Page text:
Conjure Women

A film by Demetria Royals Produced by Louise Diamond

1995 | 85 minutes | Color/BW | 16mm/DVD | Order No. 99427


CONJURE WOMEN is an exciting performance-based documentary exploring the artistry and philosophy of four African American female artists. Celebrated choreographer and dancer Anita Gonzalez was a founding member of and performer with Urban Bush Women and is now Artistic Director of Bandana Women. Robbie McCauley is a critically-acclaimed performance artist and theater director whose personal vision has consistently explored the 'herstory' of Black women. The stunning photography of Carrie Mae Weems captures a variety of images of African Americans. Vocalist and composer Cassandra Wilson (Grammy award winner for Best Jazz Vocalist) has released nine recordings of her work and was acclaimed in the New York Times as "the most important singer to come along in jazz in the last ten years." These four artists use their disciplines to reclaim their 'africanisms', an intuitive experience of what their foreparents had to deny if they were to survive. CONJURE WOMEN is a moving and entertaining record of the work of these remarkable women. It is also, as filmmaker Demetria Royals notes, "telling the story of African Americans in our own distinct and self-defined voices."


"In its fusion of performance with personality, Royals' films conjures up an exciting vision of a new power being forged in the self-discovery of these extraordinary artists."

Jack Kroll Senior Editor, Newsweek

"*** 1/2 Highly recommended. Conjure Women is its own work of art, reminding the viewer of the simmering urgency and strength of the black female artist and of the simple, cathartic power of seeing the self."

Video Librarian


  • Twin Cities Black Film Festival
  • Maysles Cinema
  • Mill Valley Film Festival
  • Prized Pieces International Film and Video Award – Cultural Affairs Documentary
  • Anacostia Museum and Center for African American History and Culture, Smithsonian Institute
  • Women in the Directors Chair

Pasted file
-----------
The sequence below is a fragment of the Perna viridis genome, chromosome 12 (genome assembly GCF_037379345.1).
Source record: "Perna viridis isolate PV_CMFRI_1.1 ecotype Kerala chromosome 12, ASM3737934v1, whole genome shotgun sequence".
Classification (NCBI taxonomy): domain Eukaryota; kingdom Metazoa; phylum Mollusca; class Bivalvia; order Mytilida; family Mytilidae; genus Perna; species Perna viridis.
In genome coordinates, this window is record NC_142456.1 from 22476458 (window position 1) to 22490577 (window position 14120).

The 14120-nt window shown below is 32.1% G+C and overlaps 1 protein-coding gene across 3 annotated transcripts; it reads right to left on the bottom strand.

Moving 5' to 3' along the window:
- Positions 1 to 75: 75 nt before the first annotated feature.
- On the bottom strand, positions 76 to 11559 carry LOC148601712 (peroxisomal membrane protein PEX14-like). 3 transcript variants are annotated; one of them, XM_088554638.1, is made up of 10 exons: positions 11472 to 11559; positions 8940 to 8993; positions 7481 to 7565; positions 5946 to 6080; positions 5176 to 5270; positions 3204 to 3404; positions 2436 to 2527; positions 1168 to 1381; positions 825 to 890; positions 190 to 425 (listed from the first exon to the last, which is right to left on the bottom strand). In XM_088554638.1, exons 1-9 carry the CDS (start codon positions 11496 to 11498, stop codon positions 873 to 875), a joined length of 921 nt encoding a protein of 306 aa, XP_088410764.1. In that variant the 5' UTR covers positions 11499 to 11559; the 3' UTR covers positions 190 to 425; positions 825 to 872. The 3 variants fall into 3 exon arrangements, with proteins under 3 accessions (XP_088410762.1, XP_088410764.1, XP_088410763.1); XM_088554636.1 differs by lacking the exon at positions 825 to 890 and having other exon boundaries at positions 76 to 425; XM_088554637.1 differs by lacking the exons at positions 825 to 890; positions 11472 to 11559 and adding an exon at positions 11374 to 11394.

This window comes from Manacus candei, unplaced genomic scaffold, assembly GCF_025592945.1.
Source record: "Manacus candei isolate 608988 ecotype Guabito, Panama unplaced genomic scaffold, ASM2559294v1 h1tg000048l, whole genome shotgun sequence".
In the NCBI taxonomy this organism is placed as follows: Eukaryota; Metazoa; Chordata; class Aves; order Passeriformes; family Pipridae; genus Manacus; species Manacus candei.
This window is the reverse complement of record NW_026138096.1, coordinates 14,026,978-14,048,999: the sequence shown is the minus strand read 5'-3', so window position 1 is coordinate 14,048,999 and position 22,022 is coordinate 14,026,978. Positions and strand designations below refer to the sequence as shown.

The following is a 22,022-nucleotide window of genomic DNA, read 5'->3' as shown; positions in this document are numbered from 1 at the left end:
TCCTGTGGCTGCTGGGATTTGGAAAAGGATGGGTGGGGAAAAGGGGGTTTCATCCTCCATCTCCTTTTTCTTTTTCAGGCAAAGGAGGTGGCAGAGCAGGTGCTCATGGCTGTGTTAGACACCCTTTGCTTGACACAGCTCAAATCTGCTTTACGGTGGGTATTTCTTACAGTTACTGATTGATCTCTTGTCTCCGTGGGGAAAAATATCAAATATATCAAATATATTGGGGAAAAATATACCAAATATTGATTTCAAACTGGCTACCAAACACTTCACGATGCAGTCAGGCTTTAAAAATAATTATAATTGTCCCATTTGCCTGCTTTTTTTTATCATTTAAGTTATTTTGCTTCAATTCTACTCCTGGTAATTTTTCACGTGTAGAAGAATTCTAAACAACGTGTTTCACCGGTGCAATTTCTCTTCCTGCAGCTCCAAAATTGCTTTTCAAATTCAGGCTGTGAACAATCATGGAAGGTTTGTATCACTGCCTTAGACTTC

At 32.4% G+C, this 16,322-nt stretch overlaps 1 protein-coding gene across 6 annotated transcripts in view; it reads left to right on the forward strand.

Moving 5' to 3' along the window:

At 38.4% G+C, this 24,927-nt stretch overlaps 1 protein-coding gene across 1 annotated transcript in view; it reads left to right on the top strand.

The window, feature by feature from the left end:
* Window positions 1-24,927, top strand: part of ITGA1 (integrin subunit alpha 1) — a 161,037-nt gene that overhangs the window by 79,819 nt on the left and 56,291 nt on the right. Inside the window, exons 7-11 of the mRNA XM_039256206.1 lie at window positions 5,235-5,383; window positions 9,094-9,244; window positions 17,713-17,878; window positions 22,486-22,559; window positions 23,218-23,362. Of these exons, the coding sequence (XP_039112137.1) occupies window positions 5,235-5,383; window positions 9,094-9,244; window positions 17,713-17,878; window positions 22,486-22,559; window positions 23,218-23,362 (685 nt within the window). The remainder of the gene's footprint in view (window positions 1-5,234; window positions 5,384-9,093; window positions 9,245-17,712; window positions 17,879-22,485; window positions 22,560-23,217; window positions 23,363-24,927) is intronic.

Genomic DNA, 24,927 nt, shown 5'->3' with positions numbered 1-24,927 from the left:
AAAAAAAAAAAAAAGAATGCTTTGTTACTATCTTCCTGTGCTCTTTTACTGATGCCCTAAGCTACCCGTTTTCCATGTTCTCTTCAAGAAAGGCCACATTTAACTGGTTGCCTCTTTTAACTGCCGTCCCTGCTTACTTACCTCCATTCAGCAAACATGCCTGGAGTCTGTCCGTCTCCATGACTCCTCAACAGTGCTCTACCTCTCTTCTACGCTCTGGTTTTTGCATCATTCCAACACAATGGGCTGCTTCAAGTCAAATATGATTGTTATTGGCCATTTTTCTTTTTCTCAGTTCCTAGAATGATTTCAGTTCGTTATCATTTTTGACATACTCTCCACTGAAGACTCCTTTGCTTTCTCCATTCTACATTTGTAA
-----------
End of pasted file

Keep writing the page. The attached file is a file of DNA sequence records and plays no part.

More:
• National Black Arts Festival
  • American Film Institute
  • Nationally broadcast on PBS


Demetria Royals

Demetria Royals is an award-winning independent filmmaker whose work has received support from the Ford Foundation, the National Endowment for the Arts, the Corporation for Public Broadcasting, the National Black Programming Consortium, the Independent Television Service and the American Film Institute, among others. Ms. Royals was a 1999 Artist-in-Residence at the Institute on the Arts and Civic Dialogue (Anna Deavere Smith, Founding Director) at Harvard University. She received an additional residency award, "Artist as Catalyst 2000," from the Mid Atlantic Arts Foundation, as well as grants from the Rockefeller Foundation Multi-Arts Production Fund and the National Endowment for the Arts Multidisciplinary Arts Program. Ms. Royals is the Director/Producer of "MAMA'S PUSHCART: Ellen Stewart and 25 Years of La MaMa E.T.C.," which has won numerous awards and been presented at film and video festivals around the world. Ms. Royals is currently the Director of the Film Program at Sarah Lawrence College, where she had brought a focus on digital storytelling and new media to the program. (09/09)

Louise Diamond

Louise Diamond (Producer) produced and co-edited the performance-based
feature documentaries directed by Demetria Royals, Conjure Women (1995,
85:00, nationally broadcast on PBS in 1997) and, most recently, Brothermen
(2001, 56:00). She is the Executive Producer of Mama's Pushcart: Ellen
Stewart and 25 Years of La MaMa E.T.C (1988, 52:00), which won numerous
awards, including at the San Francisco International Film and Video Festival,
and was broadcast on PBS. Ms. Diamond has produced the videowall
installations by Demetria Royals, Inventing Herself (Mill Valley Film
Festival, CA., 1993; the Brooklyn Academy of Music, NYC, 1995; National Black
Arts Festival, GA., 2002), as well as produced and collaborated with Ms.
Royals on the adaptation of "Mother Courage" in residency workshops, starting
at the Institute on the Arts & Civic Dialogue at Harvard University (1999).
Ms. Diamond earned her Master of Fine Arts degree in Dramatic Writing from
New York University and is a 2002 Packard Future of Children Fellow in
Journalism. (09/20/02)


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